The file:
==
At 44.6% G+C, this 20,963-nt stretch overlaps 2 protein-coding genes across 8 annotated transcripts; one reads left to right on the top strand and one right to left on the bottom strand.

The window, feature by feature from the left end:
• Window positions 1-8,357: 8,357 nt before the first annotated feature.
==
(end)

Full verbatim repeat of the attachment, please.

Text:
At 44.6% G+C, this 20,963-nt stretch overlaps 2 protein-coding genes across 8 annotated transcripts; one reads left to right on the top strand and one right to left on the bottom strand.

The window, feature by feature from the left end:
• Window positions 1-8,357: 8,357 nt before the first annotated feature.